American museums have made remarkable changes in a relatively short period of time, rejecting the illicit trade and embracing a new era of loans and collaboration. To indicate their commitment to this path, they should double down on their efforts at transparency, publishing their complete antiquities collections online with detailed provenance information available to the public. They should take a proactive role in investigating their own ancient art, treating it with the seriousness they do their provenance research of possible Nazi loot. They should disclose the troubling information they are likely to find as a gesture of their good faith embrace of reform, and as an opportunity to build collaborative relationships with foreign governments like Italy.
Two key events will provide both sides the opportunity to build trust and show their embrace of the new ethos: The trial over the Getty Bronze and the Michael Padgett case. Italy and the Getty should find a way to settle their dispute over the bronze outside of court, using the principles both sides articulated in their 2007 agreement. This will involve some painful compromise. And the Padgett case should be resolved without the need for another criminal trial like that of Marion True — lengthy, destructive and ultimately fruitless.”
What’s your advice for Italy and American museums? Let us know in the comments below.

The Becchina Dossier: A New Window into the Illicit Trade

Italian culture reporter Fabio Isman has an important story in the current issue of the Art Newspaper [no link available yet] about Gianfranco Becchina, the retired Sicilian antiquities dealer who now faces trial in Rome for conspiracy to traffic in looted art.

Sicilian dealer Gianfranco Becchina gives the authors a tour of his renovated pallazzo in Castelvetrano, Sicily.

While reporting our book, Italian authorities told us that Becchina’s role in the illicit antiquities trade may have exceeded that of his now notorious rival, Giacomo Medici, who was convicted in 2004 in the biggest looting case in Italian history. Becchina, now 72 and retired from the trade in his native Sicily, is appealing a February 2011 conviction for illegal dealing and has denied pending conspiracy charges, Isman writes.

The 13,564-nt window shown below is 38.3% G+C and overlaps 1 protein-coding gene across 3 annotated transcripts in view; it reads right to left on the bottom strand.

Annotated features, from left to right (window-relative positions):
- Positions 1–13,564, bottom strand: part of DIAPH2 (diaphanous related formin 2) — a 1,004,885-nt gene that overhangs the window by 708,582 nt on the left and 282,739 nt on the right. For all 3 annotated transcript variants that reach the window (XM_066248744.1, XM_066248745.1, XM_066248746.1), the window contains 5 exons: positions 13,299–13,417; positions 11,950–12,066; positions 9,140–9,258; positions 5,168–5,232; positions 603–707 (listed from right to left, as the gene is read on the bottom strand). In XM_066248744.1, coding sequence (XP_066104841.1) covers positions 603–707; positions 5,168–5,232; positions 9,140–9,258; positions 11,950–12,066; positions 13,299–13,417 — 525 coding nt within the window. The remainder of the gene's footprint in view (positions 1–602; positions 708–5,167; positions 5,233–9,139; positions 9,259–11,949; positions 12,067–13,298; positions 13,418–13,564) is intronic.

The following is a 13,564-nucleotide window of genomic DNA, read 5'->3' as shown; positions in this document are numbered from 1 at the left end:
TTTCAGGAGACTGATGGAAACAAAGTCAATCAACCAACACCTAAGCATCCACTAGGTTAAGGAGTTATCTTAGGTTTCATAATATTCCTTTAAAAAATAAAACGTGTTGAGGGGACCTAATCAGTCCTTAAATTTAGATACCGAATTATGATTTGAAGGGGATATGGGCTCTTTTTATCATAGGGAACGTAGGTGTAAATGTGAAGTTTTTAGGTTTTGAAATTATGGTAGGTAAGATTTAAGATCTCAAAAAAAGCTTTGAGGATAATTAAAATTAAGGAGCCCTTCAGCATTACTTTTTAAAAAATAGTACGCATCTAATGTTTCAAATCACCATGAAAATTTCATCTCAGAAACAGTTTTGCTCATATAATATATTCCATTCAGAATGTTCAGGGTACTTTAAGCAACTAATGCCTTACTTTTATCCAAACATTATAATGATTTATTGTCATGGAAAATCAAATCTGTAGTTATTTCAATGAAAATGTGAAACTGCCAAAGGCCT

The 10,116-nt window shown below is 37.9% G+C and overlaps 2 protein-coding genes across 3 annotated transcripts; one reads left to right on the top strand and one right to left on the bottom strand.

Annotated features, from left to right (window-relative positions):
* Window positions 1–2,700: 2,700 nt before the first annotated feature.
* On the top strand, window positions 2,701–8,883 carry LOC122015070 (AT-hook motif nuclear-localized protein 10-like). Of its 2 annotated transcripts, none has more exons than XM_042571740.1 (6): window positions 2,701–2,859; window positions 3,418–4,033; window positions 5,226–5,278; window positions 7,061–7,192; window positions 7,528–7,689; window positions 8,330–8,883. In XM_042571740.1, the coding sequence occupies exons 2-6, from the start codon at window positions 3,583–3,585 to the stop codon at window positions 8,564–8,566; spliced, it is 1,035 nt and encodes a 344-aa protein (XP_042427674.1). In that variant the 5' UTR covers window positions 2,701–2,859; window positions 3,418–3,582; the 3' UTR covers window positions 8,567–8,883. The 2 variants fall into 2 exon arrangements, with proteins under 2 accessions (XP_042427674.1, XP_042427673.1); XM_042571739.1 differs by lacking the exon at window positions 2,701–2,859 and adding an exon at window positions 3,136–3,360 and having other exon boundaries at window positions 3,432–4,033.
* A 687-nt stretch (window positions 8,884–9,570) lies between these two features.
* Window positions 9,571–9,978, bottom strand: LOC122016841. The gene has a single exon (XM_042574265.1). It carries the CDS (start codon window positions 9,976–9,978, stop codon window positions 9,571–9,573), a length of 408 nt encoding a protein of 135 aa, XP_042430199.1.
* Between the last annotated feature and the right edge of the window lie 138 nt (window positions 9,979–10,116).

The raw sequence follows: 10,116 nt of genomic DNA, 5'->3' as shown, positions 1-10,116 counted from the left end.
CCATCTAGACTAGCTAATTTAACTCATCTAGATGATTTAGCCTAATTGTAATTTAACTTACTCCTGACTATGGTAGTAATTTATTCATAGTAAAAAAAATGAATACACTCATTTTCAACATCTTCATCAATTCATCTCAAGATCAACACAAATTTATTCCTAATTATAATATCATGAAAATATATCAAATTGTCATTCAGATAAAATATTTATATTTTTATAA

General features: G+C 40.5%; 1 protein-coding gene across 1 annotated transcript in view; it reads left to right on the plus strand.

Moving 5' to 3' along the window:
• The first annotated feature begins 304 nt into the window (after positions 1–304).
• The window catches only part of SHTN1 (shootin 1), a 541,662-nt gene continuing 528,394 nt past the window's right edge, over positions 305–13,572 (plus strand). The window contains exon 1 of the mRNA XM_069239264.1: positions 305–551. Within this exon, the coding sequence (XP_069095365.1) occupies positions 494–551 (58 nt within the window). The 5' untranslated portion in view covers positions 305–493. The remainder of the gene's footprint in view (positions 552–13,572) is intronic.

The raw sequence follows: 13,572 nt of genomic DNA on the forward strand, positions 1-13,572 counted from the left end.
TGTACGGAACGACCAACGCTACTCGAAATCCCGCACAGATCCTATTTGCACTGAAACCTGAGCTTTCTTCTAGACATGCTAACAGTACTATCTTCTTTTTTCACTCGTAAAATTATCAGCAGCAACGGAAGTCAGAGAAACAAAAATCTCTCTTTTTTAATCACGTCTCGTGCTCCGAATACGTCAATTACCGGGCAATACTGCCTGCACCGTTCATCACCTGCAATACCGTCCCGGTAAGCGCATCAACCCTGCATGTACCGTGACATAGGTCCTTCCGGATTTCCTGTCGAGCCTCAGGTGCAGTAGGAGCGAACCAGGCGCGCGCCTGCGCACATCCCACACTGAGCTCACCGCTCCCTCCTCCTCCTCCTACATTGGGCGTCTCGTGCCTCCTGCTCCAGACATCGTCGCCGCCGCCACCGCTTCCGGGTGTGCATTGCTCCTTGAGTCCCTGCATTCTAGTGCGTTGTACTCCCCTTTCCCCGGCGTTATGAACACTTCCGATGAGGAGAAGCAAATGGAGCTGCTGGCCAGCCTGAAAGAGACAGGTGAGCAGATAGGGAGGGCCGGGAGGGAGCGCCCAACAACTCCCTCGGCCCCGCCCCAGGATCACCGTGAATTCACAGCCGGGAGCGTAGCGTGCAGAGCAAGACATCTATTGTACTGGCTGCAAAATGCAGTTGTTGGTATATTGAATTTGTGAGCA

Becchina is perhaps best known as the dealer who sold the Getty its famous fake marble kouros. (See Chaps 4 and 5 of Chasing Aphrodite.) But that was just one sale in a 30-year career that Becchina meticulously archived in 140 binders containing more than 13,000 documents. The archive was seized by Swiss authorities in 2001, along with 6,315 antiquities and 8,000 photographs of objects, many of which appeared recently excavated, Isman reveals. The dossier shared with Italian investigators, who needed two months just to digitally photograph it.

The Getty bought the kouros in 1985 for $10 million. Today it is believed to be fake.

Today, the Becchina Dossier forms the center of Italy’s continuing investigation of the international trade in looted antiquities, which began in 1995 with the seizure of a similar cache  of records and Polaroids belonging to Medici. Like the Medici files, the Becchina Dossier provides a striking record of the illicit trade, showing the path of thousands of looted objects from tombs across the Mediterranean to the display cases of leading museums around the world.

Becchina has previously admitted to providing objects to the Getty, the Boston MFA, the Met and museums at Yale, Princeton, Columbia and the University of Washington, as well as the Ashmolean Museum in Oxford and museums in Japan. The archives reveal an even broader reach, Isman reports, including “the clandestine investigation of a million artifacts and police investigations into the affairs of 10,000 people.”

Among those tied to Becchina are the Toledo Museum of Art, the Miho Museum in Japan, the Lourve in Paris, the Merrin Gallery in New York, collectors Leon Levy and Shelby White and a large cast of middle men and looters familiar to those who have studied the illicit trade.

Italian investigators Maurizio Pellegrini and Daniella Rizzo have been combing the Becchina Dossier for several years.

Italian investigators Daniella Rizzo and Maurizio Pellegrini have had the painstaking task of combing through the dossier since its seizure, matching objects described there to known collections. Their work continues today. Isman’s revealing story is the first of what will likely be several uncovering the contents of the Becchina Dossier.

We too have reviewed the Becchina Dossier and will write more about it in the coming weeks. Stay tuned for that and stories about Becchina, who the authors visited in 2006 while reporting on the book.